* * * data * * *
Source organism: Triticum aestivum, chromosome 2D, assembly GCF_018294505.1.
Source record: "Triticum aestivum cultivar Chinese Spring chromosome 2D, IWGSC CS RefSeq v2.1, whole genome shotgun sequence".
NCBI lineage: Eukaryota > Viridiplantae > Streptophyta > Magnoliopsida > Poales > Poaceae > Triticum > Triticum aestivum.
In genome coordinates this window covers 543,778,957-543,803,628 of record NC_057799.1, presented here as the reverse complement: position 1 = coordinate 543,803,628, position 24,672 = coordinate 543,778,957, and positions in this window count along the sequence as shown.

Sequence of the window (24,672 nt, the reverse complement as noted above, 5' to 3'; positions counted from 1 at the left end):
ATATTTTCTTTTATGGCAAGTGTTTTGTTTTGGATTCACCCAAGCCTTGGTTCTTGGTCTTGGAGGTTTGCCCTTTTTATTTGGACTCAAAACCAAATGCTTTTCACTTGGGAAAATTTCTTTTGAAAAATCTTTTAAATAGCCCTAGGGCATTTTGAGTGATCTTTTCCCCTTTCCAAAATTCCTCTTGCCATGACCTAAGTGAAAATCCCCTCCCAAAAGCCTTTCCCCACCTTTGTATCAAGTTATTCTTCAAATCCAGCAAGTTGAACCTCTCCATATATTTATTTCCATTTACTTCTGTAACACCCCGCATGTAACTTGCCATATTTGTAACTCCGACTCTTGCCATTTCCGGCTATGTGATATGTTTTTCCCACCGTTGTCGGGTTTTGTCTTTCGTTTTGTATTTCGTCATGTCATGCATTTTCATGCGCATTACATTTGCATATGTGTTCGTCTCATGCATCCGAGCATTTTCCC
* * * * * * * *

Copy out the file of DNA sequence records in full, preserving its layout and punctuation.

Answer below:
Source organism: Triticum aestivum, chromosome 2D, assembly GCF_018294505.1.
Source record: "Triticum aestivum cultivar Chinese Spring chromosome 2D, IWGSC CS RefSeq v2.1, whole genome shotgun sequence".
NCBI lineage: Eukaryota > Viridiplantae > Streptophyta > Magnoliopsida > Poales > Poaceae > Triticum > Triticum aestivum.
In genome coordinates this window covers 543,778,957-543,803,628 of record NC_057799.1, presented here as the reverse complement: position 1 = coordinate 543,803,628, position 24,672 = coordinate 543,778,957, and positions in this window count along the sequence as shown.

Sequence of the window (24,672 nt, the reverse complement as noted above, 5' to 3'; positions counted from 1 at the left end):
ATATTTTCTTTTATGGCAAGTGTTTTGTTTTGGATTCACCCAAGCCTTGGTTCTTGGTCTTGGAGGTTTGCCCTTTTTATTTGGACTCAAAACCAAATGCTTTTCACTTGGGAAAATTTCTTTTGAAAAATCTTTTAAATAGCCCTAGGGCATTTTGAGTGATCTTTTCCCCTTTCCAAAATTCCTCTTGCCATGACCTAAGTGAAAATCCCCTCCCAAAAGCCTTTCCCCACCTTTGTATCAAGTTATTCTTCAAATCCAGCAAGTTGAACCTCTCCATATATTTATTTCCATTTACTTCTGTAACACCCCGCATGTAACTTGCCATATTTGTAACTCCGACTCTTGCCATTTCCGGCTATGTGATATGTTTTTCCCACCGTTGTCGGGTTTTGTCTTTCGTTTTGTATTTCGTCATGTCATGCATTTTCATGCGCATTACATTTGCATATGTGTTCGTCTCATGCATCCGAGCATTTTCCC